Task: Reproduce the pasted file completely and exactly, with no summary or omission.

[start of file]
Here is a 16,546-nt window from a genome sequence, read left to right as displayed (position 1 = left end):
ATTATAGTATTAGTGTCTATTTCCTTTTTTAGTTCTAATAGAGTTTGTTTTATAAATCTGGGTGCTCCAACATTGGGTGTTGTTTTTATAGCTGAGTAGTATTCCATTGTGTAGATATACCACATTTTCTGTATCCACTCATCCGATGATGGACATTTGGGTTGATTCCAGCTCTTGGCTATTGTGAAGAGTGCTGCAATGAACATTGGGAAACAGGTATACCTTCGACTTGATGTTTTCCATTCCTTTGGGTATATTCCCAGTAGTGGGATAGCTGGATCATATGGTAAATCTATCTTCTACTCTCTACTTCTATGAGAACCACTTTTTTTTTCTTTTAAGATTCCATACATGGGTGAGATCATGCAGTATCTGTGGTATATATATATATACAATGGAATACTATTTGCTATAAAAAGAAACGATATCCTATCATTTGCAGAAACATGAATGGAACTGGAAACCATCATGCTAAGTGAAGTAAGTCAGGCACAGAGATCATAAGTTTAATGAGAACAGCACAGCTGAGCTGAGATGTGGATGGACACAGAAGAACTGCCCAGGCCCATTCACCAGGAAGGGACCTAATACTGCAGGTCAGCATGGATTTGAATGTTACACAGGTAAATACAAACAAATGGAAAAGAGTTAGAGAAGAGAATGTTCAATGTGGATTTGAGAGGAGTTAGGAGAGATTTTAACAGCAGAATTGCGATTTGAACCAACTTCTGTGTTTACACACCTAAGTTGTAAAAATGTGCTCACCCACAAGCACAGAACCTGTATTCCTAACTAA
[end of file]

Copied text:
Here is a 16,546-nt window from a genome sequence, read left to right as displayed (position 1 = left end):
ATTATAGTATTAGTGTCTATTTCCTTTTTTAGTTCTAATAGAGTTTGTTTTATAAATCTGGGTGCTCCAACATTGGGTGTTGTTTTTATAGCTGAGTAGTATTCCATTGTGTAGATATACCACATTTTCTGTATCCACTCATCCGATGATGGACATTTGGGTTGATTCCAGCTCTTGGCTATTGTGAAGAGTGCTGCAATGAACATTGGGAAACAGGTATACCTTCGACTTGATGTTTTCCATTCCTTTGGGTATATTCCCAGTAGTGGGATAGCTGGATCATATGGTAAATCTATCTTCTACTCTCTACTTCTATGAGAACCACTTTTTTTTTCTTTTAAGATTCCATACATGGGTGAGATCATGCAGTATCTGTGGTATATATATATATACAATGGAATACTATTTGCTATAAAAAGAAACGATATCCTATCATTTGCAGAAACATGAATGGAACTGGAAACCATCATGCTAAGTGAAGTAAGTCAGGCACAGAGATCATAAGTTTAATGAGAACAGCACAGCTGAGCTGAGATGTGGATGGACACAGAAGAACTGCCCAGGCCCATTCACCAGGAAGGGACCTAATACTGCAGGTCAGCATGGATTTGAATGTTACACAGGTAAATACAAACAAATGGAAAAGAGTTAGAGAAGAGAATGTTCAATGTGGATTTGAGAGGAGTTAGGAGAGATTTTAACAGCAGAATTGCGATTTGAACCAACTTCTGTGTTTACACACCTAAGTTGTAAAAATGTGCTCACCCACAAGCACAGAACCTGTATTCCTAACTAA